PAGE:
Our resident guest blogger, Jessica, offers her take on being away for the holidays when you can’t bring your pet with you. Enjoy!
As much as you want your dog to stay by your side when you visit family to celebrate the holidays, it may be best for them not to come along. After all, traveling by car, train or plane can be an anxiety-inducing experience for your pup. There’s also the difficulty of adapting to a new environment once you arrive, not to mention that fact that some of your relatives might not take kindly to friends of the four-legged kind.
Don’t feel bad if you decide to leave them behind; just plan carefully to ensure their safety and well-being while you’re off munching on turkey or sipping eggnog with your loved ones. There are plenty of options available to meet any budget, so here’s a breakdown so you make the right choice.
Have Them Boarded
If you don’t have a friend who’s willing to take in your pooch, there are people in your area who will … for a fee, of course. An increasing number of dog lovers are opening their homes to four-legged guests, while offering additional services such as walks around the neighborhood and some playtime in the yard. This option is generally cheaper than hiring a sitter, though your dog has to get used to being in a strange environment.
Crate-train your pup before bringing them over, as they’ll want a safe space to retreat to while getting used to their temporary home. You can begin your mission to find the perfect enclosure by looking at reviews online, as there are plenty of models available for small and large breeds.
Ask a Friend to Visit
Your dog would stay in a familiar environment, providing some comfort even though their two-legged parent isn’t around to dole out belly rubs on the regular. Someone you trust would come over regularly to do precisely that, as well as open up the backyard for playtime after filling the food and water bowls, among other basic tasks. Just be sure to give them clear instructions about the care of your dog. If your dog is on the more mellow side and does well at home for long periods of time, you could install an electronic dog door and put out an automatic feeder, but it’s still a good idea to have a friend check on your pup a few times a day to make sure all is well.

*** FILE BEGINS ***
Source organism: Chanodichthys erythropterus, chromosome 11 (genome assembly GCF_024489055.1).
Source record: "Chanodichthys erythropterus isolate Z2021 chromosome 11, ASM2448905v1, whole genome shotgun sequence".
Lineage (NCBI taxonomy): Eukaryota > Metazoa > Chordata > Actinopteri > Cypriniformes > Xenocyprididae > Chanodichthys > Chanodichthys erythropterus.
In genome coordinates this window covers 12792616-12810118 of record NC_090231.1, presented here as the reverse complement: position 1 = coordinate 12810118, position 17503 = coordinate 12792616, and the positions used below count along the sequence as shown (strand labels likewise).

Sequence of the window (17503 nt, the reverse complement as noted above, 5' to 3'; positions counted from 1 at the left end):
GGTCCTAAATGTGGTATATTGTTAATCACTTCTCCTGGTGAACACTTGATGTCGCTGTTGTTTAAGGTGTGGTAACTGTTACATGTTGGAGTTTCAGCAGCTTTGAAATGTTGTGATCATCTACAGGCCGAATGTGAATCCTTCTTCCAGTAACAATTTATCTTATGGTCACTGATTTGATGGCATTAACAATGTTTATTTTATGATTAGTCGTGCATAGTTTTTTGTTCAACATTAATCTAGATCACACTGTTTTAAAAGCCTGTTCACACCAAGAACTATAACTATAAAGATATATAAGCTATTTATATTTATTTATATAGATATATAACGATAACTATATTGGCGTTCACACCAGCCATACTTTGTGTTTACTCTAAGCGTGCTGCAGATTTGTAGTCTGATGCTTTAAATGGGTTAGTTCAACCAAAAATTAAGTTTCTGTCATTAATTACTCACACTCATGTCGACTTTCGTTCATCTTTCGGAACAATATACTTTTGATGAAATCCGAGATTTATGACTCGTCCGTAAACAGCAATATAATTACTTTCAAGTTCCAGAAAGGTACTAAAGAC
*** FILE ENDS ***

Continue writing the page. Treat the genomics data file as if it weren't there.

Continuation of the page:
Hire a Dog Sitter
This offers the same comfort to your pup: They know the surroundings and can follow the same routine when it comes to playing and eating. That’s because a sitter either stays at your home or pops by throughout the day to keep an eye on your beloved pet. The former runs between $75 and $85 per night on average, according to Thumbtack, while 30-minute visits cost about $25.
Bring Them to a Friend
Though being outside of their own home could test their nerves at first, your pup would get more attention throughout the day, especially if your friend’s a dog lover with a big yard. Leave a t-shirt or other item of clothing with your scent to calm your dog down if they get anxious, and a few chew toys make for excellent distractions as well.
Use the Kennel
This is what most likely comes to mind when you think of where to leave your dog while vacationing. According to PetCareRx, they cost between $25 and $45 per night on average while often offering extras, including training and grooming, making it an attractive option in terms of price and services. They’re not all the same, of course, so before selecting a kennel for your woofer, ask some questions about the grub and playtime.
Check Into a Hotel
This is the best option if you’re keen on spoiling your pooch. As you would expect, prices can be steep, with one location charging upwards of $200 per night for one guest, says a writer with CNBC. What does your dog get for that kind of cash? Perks like chef-prepared meals and even a doggy gym. Now, that’s luxury.
Do your research and choose wisely so you’re greeted by a healthy dog and a wagging tail when you come home. Don’t forget to bring them back some treats. Your pup deserves it!